class Method is Routine { }

A type for methods that behaves in the same way as Routine with some exceptions listed below. For details of a method's parameter list see Signature.

To create a method outside a class definition, use the declarators my and method. If an identifier is provided the methods name will be injected into the scope specified by the declarator.

my $m = method ($invocant: $param{
    say "$invocant: '$param'";
"greeting".$m("hello");  # OUTPUT: «greeting: 'hello'␤» 
<a b c>.&(my method (List:D:{ say self.rakuself }).say;
# OUTPUT: «("a", "b", "c")␤(a b c)␤»

The invocant of a method defaults to self. A type constraint including a type-smiley can be used and is honored both for methods defined in a class and for free floating methods. Call the latter with .& on an object.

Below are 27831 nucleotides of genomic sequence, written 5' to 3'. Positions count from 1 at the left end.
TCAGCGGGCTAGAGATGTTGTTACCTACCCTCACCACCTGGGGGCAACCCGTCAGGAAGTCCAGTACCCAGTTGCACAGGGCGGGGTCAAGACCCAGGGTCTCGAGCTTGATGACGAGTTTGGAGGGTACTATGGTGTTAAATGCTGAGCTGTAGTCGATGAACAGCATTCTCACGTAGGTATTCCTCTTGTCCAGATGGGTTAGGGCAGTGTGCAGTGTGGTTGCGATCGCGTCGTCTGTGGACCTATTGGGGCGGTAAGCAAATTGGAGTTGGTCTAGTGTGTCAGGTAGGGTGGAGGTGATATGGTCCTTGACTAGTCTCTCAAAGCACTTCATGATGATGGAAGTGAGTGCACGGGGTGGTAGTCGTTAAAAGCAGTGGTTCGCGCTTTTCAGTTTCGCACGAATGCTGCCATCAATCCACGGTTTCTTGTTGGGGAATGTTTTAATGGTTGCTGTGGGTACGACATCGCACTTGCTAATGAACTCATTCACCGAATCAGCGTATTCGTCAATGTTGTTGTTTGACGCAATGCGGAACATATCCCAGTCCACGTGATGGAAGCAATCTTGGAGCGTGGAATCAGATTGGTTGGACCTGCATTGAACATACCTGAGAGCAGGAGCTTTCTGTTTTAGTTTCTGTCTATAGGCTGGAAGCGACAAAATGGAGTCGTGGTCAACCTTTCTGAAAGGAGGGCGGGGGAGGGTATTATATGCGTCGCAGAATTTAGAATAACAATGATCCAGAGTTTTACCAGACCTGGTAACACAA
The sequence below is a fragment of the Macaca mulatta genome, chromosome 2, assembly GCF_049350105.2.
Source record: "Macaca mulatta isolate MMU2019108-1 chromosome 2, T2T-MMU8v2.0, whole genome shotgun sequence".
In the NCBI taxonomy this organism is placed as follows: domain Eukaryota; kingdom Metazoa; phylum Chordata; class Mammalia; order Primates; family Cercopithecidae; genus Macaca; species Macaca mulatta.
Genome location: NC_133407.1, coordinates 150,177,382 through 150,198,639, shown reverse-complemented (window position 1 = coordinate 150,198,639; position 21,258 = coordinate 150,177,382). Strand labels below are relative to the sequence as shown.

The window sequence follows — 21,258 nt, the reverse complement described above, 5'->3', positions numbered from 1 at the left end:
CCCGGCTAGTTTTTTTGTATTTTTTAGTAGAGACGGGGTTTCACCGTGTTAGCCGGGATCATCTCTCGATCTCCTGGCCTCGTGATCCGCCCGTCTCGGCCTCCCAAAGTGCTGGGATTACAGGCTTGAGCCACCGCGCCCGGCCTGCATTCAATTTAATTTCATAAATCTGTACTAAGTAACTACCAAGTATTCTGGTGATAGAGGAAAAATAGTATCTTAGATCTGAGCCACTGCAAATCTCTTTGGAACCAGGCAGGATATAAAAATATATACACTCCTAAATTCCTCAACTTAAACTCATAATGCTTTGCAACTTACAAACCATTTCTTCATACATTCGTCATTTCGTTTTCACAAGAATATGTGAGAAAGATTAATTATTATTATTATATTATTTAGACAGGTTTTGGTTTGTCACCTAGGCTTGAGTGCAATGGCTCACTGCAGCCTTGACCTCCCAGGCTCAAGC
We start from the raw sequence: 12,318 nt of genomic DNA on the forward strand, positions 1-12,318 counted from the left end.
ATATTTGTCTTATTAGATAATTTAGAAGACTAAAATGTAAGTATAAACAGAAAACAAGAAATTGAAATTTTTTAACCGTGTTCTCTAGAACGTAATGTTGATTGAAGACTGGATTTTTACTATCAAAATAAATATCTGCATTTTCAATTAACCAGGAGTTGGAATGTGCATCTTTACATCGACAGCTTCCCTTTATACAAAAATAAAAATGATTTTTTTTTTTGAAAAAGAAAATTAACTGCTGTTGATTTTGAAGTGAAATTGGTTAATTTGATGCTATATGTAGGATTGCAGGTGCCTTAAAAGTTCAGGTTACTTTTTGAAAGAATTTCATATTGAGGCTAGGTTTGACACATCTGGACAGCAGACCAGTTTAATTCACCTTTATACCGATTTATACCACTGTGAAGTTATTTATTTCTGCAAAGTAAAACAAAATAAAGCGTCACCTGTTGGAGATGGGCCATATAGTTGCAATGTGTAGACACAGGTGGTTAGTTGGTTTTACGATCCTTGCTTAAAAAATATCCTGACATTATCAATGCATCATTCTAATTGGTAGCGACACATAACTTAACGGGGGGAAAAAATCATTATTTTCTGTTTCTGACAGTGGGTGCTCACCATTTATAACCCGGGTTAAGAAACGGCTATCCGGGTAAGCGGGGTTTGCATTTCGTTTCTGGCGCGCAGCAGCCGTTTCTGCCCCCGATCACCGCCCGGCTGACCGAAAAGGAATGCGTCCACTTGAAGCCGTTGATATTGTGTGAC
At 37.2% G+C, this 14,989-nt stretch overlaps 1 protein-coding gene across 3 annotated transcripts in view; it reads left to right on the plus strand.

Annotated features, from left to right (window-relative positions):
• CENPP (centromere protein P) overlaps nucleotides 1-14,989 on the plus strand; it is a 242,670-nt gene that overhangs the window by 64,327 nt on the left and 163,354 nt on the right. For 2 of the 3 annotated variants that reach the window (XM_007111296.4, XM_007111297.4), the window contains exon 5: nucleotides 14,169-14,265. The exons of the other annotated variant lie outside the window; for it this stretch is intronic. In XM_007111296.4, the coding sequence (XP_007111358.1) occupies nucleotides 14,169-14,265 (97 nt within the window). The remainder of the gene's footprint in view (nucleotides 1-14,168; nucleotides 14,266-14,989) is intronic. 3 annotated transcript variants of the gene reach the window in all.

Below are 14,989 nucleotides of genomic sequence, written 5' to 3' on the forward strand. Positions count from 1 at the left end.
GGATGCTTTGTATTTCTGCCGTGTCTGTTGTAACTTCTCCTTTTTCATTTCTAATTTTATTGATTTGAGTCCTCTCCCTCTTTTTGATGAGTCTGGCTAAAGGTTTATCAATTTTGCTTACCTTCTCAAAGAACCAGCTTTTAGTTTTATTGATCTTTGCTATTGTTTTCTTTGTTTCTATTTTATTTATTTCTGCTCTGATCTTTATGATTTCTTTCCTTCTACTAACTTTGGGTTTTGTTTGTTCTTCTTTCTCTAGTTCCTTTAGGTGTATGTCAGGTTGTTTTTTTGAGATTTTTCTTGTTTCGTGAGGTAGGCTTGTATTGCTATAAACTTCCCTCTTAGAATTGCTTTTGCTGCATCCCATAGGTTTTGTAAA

my method m(Int:D: $b){
    say self.^name
my $i = 1;
# OUTPUT: «Int␤»

Please note that the main difference between methods defined within and without a class is the need to use `&` to invoke them in the latter case. In case any other sigil is used in the definition, as in the first example, that sigil can also be used.

Methods automatically capture extra named arguments into the special variable %_, where other types of Routine will throw at runtime. So

method x() {}

is actually equivalent to

method x(*%_{}

Extra arguments will be forwarded by nextsame and friends.

class A {
    multi method m(:$a:$b{ say "2 named" }
class B is A {
    method m(:$a{ say "1 named"nextsame }
B.m:1a, :2b );
# OUTPUT: «1 named␤2 named␤»


Type relations for Method
raku-type-graph Method Method Routine Routine Method->Routine Mu Mu Any Any Any->Mu Callable Callable Code Code Code->Any Code->Callable Block Block Block->Code Routine->Block Regex Regex Regex->Method

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